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Conservative Blogs



Gladwell on Social Media

The New Yorker has an excellent, thoughtful piece by Malcolm Gladwell on the relationship between social media and social change.

Read it here.


Colbert's Testimony - Symbolic of This Congress

Stephen Colbert (in character) testified before Congress today. Either this was a failed attempt at humor from the Democrat who invited him, or a misunderstanding as to what kind of celebrity testimony he would bring. Colbert, whose actual testimony is quite funny, brought a lack of seriousness to the Congressional committee than is unfortunately all too common these days. I thought it was an unnecessary overreach for Congress to bring in Major League Baseball players to testify about steroids. But this? This takes it to another level. What's next, representatives citing news reports from The Onion on the floor?

Colbert's testimony is symbolic of what this Congress and this administration have done in the past two years. It would all be funny if it weren't so sad.


Google's Election Map: Excellent and Surprisingly Not Creepy

Google's 2010 interactive election map is very cool. I could go on describing it, or you could just play with it.


It's Like, Awful

Leon H. Wolf authors a devastating takedown of Meghan McCain's new book-- Dirty, Sexy Politics. I suspect Mr. Wolf enjoyed himself a little too much, going above and beyond the necessary book review length because, let's face it, it is just too easy. It is clear reading even the book jacket of Ms. McCain's book is a waste of your time. Mr. Wolf's review, on the other hand, is classic. Some highlights:

"It is impossible to read Dirty, Sexy Politics and come away with the impression that you have read anything other than the completely unedited ramblings of an idiot.  This being a professional website for which I have a great deal of respect, I searched for a more eloquent or gentle way to accurately phrase the previous sentence – but could not find one."

"The most obvious problem with Dirty, Sexy Politics is that grammatically, the book appears to be the work of a high school sophomore.  To be more accurate, it appears to be the first draft of an essay written for a high school English class; the one turned in before the teacher makes all the pretty red marks in the margin that helpfully keep students from turning in final papers riddled with comma abuse, sentence fragments, and incorrect punctuation.  Each subsequent page of this book contains one grisly crime against the English language after another."

"I stopped counting the number of times she informed me that she was wearing UGG boots on a given occasion at five. Dirty, Sexy Politics is 194 pages long; if you removed the descriptions of outfits and hairstyles so-and-so wore when such-and-such was going on, I doubt it would have scraped 120 pages.  I wish I could say the preceding sentence was gross hyperbole, but if you have made it this far in this review, you deserve the truth: it isn’t."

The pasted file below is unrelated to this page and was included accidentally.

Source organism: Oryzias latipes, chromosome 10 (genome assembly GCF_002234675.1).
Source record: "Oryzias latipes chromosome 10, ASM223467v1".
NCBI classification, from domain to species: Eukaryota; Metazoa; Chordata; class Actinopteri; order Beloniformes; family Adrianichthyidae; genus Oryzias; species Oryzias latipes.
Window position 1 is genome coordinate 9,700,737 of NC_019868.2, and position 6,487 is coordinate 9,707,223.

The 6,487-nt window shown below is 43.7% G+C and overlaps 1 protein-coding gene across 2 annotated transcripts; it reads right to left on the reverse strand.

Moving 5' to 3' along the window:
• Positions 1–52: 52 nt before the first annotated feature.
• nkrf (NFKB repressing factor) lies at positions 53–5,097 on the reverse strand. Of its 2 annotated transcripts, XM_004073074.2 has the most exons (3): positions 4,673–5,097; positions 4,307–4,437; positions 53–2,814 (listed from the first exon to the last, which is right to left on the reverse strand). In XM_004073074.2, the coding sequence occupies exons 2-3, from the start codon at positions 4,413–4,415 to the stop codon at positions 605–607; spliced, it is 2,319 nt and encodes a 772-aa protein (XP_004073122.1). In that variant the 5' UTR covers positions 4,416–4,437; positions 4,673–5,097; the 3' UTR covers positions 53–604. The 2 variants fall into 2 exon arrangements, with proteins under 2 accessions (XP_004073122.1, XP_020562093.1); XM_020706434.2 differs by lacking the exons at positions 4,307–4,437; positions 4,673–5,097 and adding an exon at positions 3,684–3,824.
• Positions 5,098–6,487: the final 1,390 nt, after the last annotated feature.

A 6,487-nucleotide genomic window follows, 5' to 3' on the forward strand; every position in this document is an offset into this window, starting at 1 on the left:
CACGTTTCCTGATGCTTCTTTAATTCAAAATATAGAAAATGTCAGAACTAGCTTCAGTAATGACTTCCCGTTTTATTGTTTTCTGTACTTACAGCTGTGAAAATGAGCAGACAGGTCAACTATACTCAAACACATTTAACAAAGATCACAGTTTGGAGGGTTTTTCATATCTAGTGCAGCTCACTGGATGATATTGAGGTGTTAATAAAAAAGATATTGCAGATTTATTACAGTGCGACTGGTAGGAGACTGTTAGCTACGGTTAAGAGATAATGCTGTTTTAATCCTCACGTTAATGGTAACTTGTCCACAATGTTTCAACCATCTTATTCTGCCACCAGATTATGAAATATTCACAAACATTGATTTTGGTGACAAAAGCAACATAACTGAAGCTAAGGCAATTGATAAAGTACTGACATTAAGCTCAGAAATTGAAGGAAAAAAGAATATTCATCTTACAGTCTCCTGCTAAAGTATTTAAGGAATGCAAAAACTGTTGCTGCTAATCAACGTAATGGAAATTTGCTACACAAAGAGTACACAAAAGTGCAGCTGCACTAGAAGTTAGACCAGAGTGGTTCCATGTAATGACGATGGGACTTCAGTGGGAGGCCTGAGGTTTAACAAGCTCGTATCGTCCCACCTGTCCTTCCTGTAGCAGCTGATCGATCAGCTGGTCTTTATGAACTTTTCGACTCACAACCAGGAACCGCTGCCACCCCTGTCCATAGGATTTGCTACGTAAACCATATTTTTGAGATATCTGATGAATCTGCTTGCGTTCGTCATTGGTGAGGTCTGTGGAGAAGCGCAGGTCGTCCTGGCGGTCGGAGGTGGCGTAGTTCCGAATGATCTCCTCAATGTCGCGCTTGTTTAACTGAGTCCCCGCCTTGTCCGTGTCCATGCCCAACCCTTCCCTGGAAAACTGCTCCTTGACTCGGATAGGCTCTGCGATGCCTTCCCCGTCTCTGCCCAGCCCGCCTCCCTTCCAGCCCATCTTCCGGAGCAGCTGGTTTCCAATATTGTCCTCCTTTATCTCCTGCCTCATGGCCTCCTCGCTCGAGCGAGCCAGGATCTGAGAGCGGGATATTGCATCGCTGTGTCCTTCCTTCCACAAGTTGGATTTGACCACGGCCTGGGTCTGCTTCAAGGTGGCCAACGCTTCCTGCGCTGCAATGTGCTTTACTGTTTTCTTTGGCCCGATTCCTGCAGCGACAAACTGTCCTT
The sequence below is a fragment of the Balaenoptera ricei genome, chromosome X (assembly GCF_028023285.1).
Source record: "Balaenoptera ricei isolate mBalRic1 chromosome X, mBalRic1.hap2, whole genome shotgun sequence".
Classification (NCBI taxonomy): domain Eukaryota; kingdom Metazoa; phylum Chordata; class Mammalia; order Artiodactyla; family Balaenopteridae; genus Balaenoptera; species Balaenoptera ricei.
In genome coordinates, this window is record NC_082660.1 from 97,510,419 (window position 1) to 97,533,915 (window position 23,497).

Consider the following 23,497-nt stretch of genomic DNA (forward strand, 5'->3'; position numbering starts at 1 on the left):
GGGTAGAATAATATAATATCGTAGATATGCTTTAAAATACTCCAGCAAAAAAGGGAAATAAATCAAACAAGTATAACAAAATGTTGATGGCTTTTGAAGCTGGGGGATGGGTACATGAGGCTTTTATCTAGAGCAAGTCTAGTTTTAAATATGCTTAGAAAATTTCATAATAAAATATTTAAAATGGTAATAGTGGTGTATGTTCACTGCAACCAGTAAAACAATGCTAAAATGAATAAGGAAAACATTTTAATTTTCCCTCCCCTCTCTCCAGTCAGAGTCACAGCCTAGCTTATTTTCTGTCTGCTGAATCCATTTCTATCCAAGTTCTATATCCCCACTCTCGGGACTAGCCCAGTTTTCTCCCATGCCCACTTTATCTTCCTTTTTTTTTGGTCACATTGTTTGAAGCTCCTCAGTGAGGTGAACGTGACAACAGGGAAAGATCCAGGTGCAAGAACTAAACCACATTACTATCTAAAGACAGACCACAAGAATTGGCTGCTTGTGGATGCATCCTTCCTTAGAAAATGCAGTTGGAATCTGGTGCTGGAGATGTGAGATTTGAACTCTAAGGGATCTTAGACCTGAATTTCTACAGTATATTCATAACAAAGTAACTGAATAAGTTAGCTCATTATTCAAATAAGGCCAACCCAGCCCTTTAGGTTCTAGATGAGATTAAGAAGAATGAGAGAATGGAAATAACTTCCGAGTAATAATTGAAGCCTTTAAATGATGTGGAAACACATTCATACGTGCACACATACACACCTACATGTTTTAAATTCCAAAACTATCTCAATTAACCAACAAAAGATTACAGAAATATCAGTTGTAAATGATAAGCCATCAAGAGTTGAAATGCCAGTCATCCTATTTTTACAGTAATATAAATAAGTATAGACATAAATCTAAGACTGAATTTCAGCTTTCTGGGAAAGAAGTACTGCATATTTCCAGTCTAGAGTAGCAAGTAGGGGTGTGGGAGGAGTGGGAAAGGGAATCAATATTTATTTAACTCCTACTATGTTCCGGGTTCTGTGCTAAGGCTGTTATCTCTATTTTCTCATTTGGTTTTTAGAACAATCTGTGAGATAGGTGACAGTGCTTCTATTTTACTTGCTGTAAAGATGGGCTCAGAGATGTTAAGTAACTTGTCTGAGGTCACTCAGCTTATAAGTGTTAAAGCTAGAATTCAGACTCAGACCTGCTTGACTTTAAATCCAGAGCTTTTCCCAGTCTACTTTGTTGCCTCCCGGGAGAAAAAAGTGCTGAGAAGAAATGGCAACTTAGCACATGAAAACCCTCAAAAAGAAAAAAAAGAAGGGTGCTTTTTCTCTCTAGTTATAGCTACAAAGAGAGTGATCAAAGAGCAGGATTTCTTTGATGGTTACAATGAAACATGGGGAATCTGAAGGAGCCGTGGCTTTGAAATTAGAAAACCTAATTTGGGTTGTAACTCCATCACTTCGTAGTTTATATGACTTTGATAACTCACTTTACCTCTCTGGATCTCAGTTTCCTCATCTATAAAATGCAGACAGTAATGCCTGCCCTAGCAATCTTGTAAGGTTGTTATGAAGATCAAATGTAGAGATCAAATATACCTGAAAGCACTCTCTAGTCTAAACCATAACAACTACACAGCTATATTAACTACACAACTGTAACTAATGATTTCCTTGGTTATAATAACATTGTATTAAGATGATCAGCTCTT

"Meghan’s real talent, however, is not in manufacturing facts, but rather in manufacturing enemies. Sizeable portions of Dirty, Sexy Politics are dedicated to defeating a shadowy conspiracy of Republicans who are attempting to railroad her out of the party. Lurking around every corner in this book is a pasty old Republican wanting to burn her voter registration card because she has a tattoo, because her hair is bleached, because she supports gay marriage, or because of a whole host of other imagined grievances that unnamed Republicans allegedly have with her. Who are these people? Can you name one, Meghan? Tell us about one single Republican who has suggested that your tattoo makes you unfit to vote Republican; I have three myself and I want to be on the lookout. What specifically have they said? Dirty, Sexy Politics leaves us to wonder."

"On the whole, I am simply not a talented enough writer to express how truly horrible this book was."


Claiming an End to Combat, Obama Admin Hits New Low

On 29 June 1950, four days after North Korea invaded South Korea, President Truman was asked how he would describe the American forces being sent to defend the South.  "Would it be possible to call this a police action under the United Nations?" asked a reporter.  "Yes," Truman answered, "That is exactly what it amounts to." Three years and over 30,000 American deaths later, the Korean War ended in stalemate.  

Though Truman may have insulted the troops sent to Korea by downgrading the war's importance, he was doing so out of concern for America's best interest. At that time, Truman's administration was worried about sparking unnecessary conflict with the Soviet Union.

Obama has made a similar mistake as Truman, though for different reasons.  Looking out for his own political interests, Obama is cynically claiming combat has ended in Iraq and "it's time to turn the page."  As scores have pointed out, however, we still have 50,000 troops in Iraq and many of them elite special forces. They are still fighting and some are still dying.  It's insulting for their Commander-in-Chief, in a bid to charm his base, to pretend otherwise.